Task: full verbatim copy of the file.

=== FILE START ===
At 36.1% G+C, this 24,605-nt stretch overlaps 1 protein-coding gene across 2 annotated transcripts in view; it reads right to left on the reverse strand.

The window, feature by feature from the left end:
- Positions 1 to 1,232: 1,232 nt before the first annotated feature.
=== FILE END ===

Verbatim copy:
At 36.1% G+C, this 24,605-nt stretch overlaps 1 protein-coding gene across 2 annotated transcripts in view; it reads right to left on the reverse strand.

The window, feature by feature from the left end:
- Positions 1 to 1,232: 1,232 nt before the first annotated feature.